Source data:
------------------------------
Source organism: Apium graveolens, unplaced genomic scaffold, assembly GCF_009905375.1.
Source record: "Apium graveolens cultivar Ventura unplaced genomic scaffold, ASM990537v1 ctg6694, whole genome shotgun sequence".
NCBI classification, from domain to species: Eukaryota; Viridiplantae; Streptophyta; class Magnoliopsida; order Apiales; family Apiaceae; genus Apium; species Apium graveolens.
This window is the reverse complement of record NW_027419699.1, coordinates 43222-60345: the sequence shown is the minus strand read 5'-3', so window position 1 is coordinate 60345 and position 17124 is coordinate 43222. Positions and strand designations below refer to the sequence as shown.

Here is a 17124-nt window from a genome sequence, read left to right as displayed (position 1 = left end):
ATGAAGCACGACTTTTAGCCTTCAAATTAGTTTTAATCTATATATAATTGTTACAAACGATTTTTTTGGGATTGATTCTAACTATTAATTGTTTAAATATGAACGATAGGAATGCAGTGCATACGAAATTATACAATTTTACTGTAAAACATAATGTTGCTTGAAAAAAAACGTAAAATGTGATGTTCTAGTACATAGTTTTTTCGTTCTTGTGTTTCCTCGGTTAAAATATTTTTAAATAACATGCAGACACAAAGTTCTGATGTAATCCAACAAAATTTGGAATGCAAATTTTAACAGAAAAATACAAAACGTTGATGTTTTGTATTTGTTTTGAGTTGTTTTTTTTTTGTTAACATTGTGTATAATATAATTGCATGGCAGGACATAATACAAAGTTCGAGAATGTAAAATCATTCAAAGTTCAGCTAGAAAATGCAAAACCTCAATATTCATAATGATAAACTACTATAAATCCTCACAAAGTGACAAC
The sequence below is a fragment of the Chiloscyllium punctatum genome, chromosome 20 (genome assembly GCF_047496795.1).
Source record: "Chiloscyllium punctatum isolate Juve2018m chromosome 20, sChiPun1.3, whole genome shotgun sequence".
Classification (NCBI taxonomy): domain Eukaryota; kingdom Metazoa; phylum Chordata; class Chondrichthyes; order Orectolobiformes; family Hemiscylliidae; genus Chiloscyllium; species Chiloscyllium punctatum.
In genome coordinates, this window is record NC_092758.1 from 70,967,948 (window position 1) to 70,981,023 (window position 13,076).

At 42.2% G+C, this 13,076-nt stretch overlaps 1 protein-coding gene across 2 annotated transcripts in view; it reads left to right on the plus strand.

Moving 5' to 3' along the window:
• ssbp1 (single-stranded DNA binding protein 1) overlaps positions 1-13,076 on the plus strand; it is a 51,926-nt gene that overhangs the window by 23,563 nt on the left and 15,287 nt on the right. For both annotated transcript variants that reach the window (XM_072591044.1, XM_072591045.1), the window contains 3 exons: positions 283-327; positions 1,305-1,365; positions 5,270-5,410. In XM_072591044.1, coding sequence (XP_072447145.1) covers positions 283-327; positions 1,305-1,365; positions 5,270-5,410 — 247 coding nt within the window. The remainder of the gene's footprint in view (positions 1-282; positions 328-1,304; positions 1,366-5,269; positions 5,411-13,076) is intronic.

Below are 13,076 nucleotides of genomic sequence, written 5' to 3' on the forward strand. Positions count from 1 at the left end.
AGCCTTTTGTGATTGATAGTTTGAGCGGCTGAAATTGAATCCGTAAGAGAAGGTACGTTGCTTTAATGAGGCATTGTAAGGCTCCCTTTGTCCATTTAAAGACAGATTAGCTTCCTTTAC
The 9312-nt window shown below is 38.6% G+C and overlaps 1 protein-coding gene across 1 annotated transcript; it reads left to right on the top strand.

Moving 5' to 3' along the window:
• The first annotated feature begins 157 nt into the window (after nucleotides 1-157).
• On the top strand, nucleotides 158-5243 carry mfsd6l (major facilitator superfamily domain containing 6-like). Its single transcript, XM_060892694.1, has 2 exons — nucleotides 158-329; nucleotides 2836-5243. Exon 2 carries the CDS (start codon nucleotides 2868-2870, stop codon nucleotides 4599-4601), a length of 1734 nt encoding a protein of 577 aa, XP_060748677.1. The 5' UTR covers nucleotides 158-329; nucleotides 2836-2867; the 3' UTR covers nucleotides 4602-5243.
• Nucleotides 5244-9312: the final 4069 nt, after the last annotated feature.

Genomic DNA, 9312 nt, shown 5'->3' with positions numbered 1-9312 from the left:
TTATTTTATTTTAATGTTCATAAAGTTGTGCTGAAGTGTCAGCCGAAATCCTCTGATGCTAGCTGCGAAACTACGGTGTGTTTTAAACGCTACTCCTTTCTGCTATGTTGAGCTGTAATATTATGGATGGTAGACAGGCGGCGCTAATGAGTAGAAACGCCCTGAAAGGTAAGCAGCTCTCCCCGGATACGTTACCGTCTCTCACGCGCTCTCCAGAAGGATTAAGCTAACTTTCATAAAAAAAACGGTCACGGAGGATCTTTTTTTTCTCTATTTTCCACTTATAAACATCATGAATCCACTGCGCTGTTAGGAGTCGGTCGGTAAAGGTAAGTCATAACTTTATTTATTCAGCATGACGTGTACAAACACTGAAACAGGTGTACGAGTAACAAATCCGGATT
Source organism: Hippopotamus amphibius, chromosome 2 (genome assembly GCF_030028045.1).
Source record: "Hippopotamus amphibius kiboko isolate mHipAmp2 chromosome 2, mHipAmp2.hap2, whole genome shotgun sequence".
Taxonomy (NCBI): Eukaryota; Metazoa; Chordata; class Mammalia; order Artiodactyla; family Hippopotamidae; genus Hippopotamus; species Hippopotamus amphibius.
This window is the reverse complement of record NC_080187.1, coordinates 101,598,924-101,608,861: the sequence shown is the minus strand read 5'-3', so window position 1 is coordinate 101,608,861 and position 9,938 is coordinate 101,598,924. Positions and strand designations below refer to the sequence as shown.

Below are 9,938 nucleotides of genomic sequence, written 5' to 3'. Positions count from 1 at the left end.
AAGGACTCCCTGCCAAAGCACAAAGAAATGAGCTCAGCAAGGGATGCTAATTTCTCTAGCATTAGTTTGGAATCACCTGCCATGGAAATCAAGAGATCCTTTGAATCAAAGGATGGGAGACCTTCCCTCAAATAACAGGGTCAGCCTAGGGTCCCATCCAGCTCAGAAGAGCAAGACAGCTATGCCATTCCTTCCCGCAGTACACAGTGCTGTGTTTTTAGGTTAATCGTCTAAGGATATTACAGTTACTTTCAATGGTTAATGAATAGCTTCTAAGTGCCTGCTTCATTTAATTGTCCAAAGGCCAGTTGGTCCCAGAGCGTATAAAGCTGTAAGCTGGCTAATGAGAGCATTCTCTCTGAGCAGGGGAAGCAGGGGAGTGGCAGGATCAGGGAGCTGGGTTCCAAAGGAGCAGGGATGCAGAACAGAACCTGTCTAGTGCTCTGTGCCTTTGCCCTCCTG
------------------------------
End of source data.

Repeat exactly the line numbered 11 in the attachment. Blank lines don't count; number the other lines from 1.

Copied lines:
At 42.2% G+C, this 13,076-nt stretch overlaps 1 protein-coding gene across 2 annotated transcripts in view; it reads left to right on the plus strand.